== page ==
LET'S see if I've got this straight.
First it was in the national interest to veto a new European treaty. Then the veto was a catastrophic betrayal of the national interest. Now it is overwhelmingly in the national interest for opponents and proponents of the veto to go on clinging together in coalition like shipwrecked sailors on an upturned boat. So says the Government.
Let's take one player in this game of liar's poker at his word. Let's say Nick Clegg truly believes, despite the deep personal pain that Mr Cameron's veto has caused him, that he must remain in partnership with the Conservatives for the sake of the country, no matter what. How does the logic work?
There is, first, the question of damaged goods. The Liberal Democrat leader tried to make out over the weekend that the collapse of the Coalition would have dire economic consequences. "Quick!" investors would cry. "Liquidate your assets! Clegg is out of government."
The chances are, I'd have thought, that those in the City and their kindred spirits abroad would welcome such an outcome. Labour isn't thriving in the polls; the Lib Dems would be eradicated. A properly Tory Government would at least be on the cards. That would be bad news for Mr Clegg, but it would not cost a bond dealer much sleep.
The Deputy Prime Minister must be thinking, then, of all the sterling work his party is doing in government, particularly when it comes to advancing Liberal Democrat "core values". So valuable has this work become, the entire nation would suffer if Mr Clegg and his colleagues were forced to desist. Let's have the audit, then.
One item ought to be obvious, but has been too often forgotten in recent months: the economy. Nick Clegg, Vince Cable, Danny Alexander and the rest campaigned, remember, on a platform of staunch opposition to deep and rapid spending cuts. Dr Cable said time and again that the cure would kill the patient.
That position has been revised, so to speak. The Lib Dems say it is because things were worse than they realised. But didn't Alistair Darling, the then Chancellor, state clearly – there was a bit of publicity over this – that things were as abysmally bad as they had been in 60 years?
Then there was tuition fees for English students: a promise as plain as a promise can be, signed and sealed. It was, as Mr Clegg strived to make clear, an issue of principle. Opposition to the pillaging of England's higher education system was also "in the national interest". It was, furthermore, a chief reason why so many people decided that they agreed with Nick.
Next came the NHS in England and Wales. For Mr Clegg, this was a line – several lines, it transpired – in the sand. It was a deal-breaker. His party would rebel en masse. Creeping privatisation of the English health service would never be allowed: Liberal Democrats had spoken. The system is being dismembered even now.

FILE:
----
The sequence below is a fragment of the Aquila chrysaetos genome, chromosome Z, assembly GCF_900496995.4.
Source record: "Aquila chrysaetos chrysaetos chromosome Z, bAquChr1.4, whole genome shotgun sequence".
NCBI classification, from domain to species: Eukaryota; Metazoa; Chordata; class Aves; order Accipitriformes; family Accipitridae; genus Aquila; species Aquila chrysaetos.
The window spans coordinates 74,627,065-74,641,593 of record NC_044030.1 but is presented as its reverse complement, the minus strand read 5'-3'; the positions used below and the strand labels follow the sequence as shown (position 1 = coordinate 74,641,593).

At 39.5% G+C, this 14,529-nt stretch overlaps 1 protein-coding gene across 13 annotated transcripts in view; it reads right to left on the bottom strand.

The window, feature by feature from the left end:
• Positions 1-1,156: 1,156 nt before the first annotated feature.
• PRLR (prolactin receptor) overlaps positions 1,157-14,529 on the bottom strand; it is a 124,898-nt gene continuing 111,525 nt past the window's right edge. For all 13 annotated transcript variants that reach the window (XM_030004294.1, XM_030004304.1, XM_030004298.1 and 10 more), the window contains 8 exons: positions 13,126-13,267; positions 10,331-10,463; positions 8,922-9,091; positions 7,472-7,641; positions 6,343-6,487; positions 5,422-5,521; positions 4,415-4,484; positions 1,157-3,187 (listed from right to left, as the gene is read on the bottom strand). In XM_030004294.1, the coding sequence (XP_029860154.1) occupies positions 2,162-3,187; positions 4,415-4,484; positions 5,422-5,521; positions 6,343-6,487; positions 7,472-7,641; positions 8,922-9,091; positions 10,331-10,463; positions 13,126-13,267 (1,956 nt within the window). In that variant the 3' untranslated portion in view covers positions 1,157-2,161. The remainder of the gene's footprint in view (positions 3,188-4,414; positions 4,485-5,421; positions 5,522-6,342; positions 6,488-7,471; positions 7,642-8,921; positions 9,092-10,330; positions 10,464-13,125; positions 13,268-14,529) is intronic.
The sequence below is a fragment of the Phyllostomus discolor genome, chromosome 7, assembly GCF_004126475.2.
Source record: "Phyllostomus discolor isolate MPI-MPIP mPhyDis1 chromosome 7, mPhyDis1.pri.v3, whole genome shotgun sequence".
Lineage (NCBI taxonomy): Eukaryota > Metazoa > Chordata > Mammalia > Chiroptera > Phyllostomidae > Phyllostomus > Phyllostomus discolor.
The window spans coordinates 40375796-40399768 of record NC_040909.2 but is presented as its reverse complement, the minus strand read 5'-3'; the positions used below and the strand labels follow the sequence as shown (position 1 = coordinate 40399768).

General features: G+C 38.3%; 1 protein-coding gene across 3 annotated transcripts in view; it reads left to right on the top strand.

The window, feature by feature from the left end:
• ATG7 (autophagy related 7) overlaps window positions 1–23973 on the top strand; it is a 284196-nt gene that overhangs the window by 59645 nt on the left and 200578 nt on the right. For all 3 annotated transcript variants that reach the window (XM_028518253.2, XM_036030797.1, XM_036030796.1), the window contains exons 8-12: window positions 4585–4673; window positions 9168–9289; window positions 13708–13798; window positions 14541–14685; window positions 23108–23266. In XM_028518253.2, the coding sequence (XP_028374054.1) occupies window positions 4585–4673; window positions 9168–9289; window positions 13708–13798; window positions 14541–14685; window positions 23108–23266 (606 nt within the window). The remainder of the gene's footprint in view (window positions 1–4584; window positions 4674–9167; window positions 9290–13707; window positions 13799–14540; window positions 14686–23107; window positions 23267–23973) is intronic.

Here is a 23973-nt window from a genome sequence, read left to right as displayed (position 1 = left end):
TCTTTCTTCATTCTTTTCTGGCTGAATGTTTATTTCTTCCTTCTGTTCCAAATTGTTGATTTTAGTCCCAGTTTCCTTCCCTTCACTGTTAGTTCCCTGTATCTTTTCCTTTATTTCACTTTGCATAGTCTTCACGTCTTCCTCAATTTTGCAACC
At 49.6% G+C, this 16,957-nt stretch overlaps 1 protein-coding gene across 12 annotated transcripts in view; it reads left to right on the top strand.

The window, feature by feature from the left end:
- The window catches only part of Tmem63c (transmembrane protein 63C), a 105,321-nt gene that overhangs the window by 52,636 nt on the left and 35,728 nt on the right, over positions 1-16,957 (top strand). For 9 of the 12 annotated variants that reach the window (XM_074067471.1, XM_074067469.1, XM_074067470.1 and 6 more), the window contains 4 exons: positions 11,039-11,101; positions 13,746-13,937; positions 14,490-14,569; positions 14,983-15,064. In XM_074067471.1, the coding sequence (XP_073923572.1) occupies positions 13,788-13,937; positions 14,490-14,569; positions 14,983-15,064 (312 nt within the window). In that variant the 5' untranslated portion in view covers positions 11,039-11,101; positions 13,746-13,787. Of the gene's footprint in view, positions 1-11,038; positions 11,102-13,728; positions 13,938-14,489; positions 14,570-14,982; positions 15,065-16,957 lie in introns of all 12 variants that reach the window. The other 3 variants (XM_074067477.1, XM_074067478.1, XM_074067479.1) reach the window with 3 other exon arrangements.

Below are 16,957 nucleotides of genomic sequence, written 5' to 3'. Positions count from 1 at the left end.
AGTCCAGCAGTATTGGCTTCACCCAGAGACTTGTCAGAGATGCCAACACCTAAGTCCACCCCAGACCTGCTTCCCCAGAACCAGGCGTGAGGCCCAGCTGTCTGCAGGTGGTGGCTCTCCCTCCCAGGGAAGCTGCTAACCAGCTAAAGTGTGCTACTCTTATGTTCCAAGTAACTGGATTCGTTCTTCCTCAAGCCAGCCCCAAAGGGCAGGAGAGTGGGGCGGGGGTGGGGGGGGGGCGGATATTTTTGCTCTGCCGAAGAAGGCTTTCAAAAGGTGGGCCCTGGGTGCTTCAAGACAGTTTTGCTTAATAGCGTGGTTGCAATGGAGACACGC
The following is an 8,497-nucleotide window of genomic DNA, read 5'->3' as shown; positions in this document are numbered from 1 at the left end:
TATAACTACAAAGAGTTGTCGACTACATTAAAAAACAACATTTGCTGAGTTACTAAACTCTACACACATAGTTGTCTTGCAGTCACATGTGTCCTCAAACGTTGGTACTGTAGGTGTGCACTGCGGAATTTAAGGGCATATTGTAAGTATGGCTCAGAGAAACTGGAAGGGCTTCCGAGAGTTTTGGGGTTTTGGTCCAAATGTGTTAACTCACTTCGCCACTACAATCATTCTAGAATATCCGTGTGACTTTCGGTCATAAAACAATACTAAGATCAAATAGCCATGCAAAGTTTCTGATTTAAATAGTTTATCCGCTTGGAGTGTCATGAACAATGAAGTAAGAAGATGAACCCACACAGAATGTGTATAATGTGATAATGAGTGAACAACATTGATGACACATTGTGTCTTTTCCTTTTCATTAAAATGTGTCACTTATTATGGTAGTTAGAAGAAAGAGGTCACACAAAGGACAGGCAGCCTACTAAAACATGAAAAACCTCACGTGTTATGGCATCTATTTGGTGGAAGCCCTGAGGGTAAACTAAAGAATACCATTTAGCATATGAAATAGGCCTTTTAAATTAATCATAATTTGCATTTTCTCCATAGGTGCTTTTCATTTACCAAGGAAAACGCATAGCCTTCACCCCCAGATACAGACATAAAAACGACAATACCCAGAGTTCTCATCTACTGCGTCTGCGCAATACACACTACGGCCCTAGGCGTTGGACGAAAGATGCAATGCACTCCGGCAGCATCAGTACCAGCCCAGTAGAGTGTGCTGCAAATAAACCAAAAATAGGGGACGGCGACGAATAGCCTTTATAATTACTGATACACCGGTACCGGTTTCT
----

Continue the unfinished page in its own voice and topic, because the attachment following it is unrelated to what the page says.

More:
But bite your tongue, good Lib Dems must have told themselves. Bite your tongue, hold your nose, cross your fingers, and remain inside the tent for bladder relief purposes: electoral reform is the prize.
It used to be true. It was once their reason to exist. "Fair voting" was still another issue of principle, and certainly in the national interest. As things turned out, thanks mostly to Mr Cameron, this recompense for coalition would have disgraced a lucky bag. Mr Clegg got nothing.
Finally, Europe. Hindsight would say that this was an accident waiting to happen. Tory and Lib Dem views have long diverged, to put it mildly. A lot rested on Mr Cameron's ability to keep a lid on his party's obsessions. But his decision to use the veto – without consulting Mr Clegg on the night in question, it appears – simply to pander to the obsessives should have raised the stakes.
This was not, or should not have been, simply an argument over the national interest. It should have been an argument over Liberal Democrat influence, if any, when Britain's interests were at stake. It should have been an argument over their very reasons for being in government.
Now Mr Clegg is in a ludicrous position. The leader of the most explicitly Europhile Westminster party has been complicit in the most reckless of eurosceptic gestures. The party that supposedly wants Britain at the heart of Europe, as a matter of principle, has allowed Britain to be pushed to the margins.
Subsequent LibDem "protests" have been laboured or preposterous. If Mr Clegg thought he could satisfy anyone by going into hiding while Mr Cameron faced the Commons he truly does believe voters are dummies. His colleagues have been equally fatuous. They can huff and puff: everyone knows they will not quit the Coalition. No price is now too high.
Their choice is simple: shut up and play along with the Tory script or face annihilation at the polls. That being so, however, it is no longer enough to say that the Lib Dems have exhausted every last reason they ever had for being in government. That was true, in every important respect, before the veto row. Mr Clegg's only real remaining role in political life is to make Mr Cameron's brand of Conservatism possible.
How is that defined as the national interest from any conceivable Liberal Democrat perspective? The claim that Mr Clegg and his colleagues would exploit their positions in Government to restrain the Tories has been exposed, once and for all, as nonsense. One by one, the "worst excesses", the excesses the Liberal Democrats were supposed to prevent, are happening.
There is no way back for Mr Clegg. He can stagger on to the next General Election, but his fate, and his party's fate, is sealed. He has no more crumbs of comfort to offer even to the most blindly loyal of his remaining supporters.
Ed Miliband and Labour would be well advised, then, to have nothing to do with this toxic brand. Flirting with the Liberal Democrats will not be well received by the mass of voters who have seen enough and heard enough.
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